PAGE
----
• Reading on a computer screen is bad for your eyes.
  • I miss real book smells and turning real pages. 
  • "Print replica books" (it's like a .pdf style copy of the book; the pages look like the pages in the print copy) can only be read on an iPad, Kindle Fire, or computer. 
  • Not EVERYTHING is available as a Kindle eBook. I still have to buy physical copies on occasion.
  • You miss out on the dust jackets and other beautiful elements of the book.
Even though Kindles are super convenient, nothing really beats turning real pages and the smell of a book. Kindles just smell like...electronics. And those don't smell good even when they're not about to catch fire. I usually go for Kindle books now though, just because they're convenient, especially for school. My iPad weighs less and takes up less space in my backpack than a stack of textbooks. I've gone digital, but physical copies of books will always hold a special place in my heart.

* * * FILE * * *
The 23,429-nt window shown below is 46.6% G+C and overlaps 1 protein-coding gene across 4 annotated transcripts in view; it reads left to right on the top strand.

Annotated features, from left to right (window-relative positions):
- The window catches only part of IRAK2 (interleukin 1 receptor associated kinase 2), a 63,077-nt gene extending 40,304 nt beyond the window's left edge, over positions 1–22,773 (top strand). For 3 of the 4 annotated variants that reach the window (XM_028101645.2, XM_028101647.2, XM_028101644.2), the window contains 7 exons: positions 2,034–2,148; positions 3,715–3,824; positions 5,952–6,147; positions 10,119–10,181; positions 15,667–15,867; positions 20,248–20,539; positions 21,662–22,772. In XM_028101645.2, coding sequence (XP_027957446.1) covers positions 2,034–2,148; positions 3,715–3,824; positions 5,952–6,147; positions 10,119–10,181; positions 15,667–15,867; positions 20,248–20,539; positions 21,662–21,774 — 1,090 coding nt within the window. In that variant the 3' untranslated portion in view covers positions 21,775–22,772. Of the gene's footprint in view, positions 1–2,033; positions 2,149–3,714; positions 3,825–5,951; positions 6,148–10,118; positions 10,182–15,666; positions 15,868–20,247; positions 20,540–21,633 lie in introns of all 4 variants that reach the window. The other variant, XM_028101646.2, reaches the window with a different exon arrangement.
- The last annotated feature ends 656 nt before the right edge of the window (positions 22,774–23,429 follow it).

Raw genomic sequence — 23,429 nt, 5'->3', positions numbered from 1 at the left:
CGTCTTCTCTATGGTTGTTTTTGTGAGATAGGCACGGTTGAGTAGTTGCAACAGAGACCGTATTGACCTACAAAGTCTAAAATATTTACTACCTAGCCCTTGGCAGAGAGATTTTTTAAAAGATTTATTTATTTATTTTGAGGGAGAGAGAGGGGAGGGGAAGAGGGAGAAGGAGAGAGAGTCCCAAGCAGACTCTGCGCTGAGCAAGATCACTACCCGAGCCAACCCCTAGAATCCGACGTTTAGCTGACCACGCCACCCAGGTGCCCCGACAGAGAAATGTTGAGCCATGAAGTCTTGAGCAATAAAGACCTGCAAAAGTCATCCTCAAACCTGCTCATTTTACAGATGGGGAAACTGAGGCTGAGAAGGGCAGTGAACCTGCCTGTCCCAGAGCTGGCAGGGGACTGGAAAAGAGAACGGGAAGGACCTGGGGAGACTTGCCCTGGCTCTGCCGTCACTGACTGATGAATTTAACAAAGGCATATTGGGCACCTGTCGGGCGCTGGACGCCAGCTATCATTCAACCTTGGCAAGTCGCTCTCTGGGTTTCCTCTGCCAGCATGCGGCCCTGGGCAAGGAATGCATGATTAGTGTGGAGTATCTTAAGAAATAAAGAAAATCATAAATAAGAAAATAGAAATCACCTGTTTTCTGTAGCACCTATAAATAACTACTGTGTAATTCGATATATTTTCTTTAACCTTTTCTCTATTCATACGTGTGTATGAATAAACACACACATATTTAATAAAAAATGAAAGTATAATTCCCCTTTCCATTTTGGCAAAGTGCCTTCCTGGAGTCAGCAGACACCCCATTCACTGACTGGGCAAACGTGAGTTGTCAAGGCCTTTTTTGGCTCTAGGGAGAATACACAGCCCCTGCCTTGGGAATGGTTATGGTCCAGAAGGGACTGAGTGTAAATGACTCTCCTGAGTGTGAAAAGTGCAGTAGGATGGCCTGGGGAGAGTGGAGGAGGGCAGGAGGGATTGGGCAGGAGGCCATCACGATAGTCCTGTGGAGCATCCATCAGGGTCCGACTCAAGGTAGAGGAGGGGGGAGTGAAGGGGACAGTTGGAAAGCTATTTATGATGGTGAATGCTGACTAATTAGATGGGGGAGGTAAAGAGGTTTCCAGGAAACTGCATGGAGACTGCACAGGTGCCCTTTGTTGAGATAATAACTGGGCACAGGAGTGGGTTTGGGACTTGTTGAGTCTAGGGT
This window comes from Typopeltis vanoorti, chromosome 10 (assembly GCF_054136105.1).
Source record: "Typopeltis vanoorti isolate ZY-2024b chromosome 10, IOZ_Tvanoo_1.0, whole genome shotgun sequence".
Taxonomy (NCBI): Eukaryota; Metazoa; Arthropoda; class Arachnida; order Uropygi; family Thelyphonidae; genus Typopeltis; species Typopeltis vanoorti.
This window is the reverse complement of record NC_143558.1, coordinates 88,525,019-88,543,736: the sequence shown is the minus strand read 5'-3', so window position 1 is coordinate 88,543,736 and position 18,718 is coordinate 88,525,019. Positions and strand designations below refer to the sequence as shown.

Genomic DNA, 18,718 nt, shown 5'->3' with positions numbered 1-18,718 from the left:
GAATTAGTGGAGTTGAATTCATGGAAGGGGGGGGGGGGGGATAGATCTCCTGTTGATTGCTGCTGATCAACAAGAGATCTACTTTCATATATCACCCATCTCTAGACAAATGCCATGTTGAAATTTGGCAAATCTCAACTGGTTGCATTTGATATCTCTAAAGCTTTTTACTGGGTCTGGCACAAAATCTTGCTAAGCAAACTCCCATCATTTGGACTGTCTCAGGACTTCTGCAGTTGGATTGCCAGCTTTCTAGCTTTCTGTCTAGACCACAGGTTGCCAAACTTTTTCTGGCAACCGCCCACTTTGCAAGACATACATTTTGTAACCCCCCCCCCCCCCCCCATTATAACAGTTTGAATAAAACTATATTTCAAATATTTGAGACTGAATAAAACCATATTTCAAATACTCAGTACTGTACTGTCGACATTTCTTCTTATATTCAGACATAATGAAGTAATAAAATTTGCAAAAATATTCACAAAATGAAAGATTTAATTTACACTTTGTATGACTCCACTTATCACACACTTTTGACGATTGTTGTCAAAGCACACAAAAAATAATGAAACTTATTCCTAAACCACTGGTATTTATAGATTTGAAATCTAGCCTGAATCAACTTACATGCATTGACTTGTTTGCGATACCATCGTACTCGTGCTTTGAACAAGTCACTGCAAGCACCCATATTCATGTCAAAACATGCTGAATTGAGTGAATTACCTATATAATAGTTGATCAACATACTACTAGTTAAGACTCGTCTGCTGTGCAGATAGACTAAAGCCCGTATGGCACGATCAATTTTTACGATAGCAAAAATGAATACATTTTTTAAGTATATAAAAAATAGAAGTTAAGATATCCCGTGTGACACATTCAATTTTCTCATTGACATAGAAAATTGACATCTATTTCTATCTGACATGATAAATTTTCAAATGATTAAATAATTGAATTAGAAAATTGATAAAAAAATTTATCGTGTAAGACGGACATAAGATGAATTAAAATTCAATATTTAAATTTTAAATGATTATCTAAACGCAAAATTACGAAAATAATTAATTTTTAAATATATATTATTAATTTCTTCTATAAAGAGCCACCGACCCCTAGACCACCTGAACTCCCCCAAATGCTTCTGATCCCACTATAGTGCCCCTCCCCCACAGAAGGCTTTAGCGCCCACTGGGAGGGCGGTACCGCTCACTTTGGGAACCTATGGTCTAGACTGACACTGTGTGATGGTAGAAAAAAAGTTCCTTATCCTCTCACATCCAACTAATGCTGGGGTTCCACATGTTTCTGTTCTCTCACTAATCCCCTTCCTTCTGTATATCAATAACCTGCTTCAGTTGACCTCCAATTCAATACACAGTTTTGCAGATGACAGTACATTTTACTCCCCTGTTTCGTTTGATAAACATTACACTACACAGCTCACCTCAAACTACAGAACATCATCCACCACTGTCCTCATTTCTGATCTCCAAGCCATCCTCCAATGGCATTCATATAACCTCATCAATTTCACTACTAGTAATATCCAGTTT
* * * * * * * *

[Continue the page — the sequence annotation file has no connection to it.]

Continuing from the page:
Sunday, April 21, 2013


Bookplates have been around since at least the 15th century. I touched on them a bit when I did my blog on provenance, but I’d like to go more in-depth about them.

First and foremost, bookplates are an individualized way for the owner of a book to identify him or herself. But bookplates can also be works of art. Artists and engravers such as Albrecht Dürer, M.C. Escher, Paul Revere, Rockwell Kent, and Leonard Baskin have designed bookplates.

Hieronimi Ebner's bookplate by Albrecht Dürer

Rockwell Kent's bookplates

Bookplates can be created with a number of techniques, from the classic pen and ink to woodcuts, linocuts, metal engraving, etching, and even silk screening. It is common for these small-scale works of art to be hand printed on fine paper.

Both individuals and institutions can have bookplates. Notable people who have a personal bookplate include Queen Victoria, George Washington, Franklin D. Roosevelt, Sigmund Freud, Walt Disney, and Jack London. Institutions that are likely to have bookplates are public and private libraries, universities, law firms, and museums.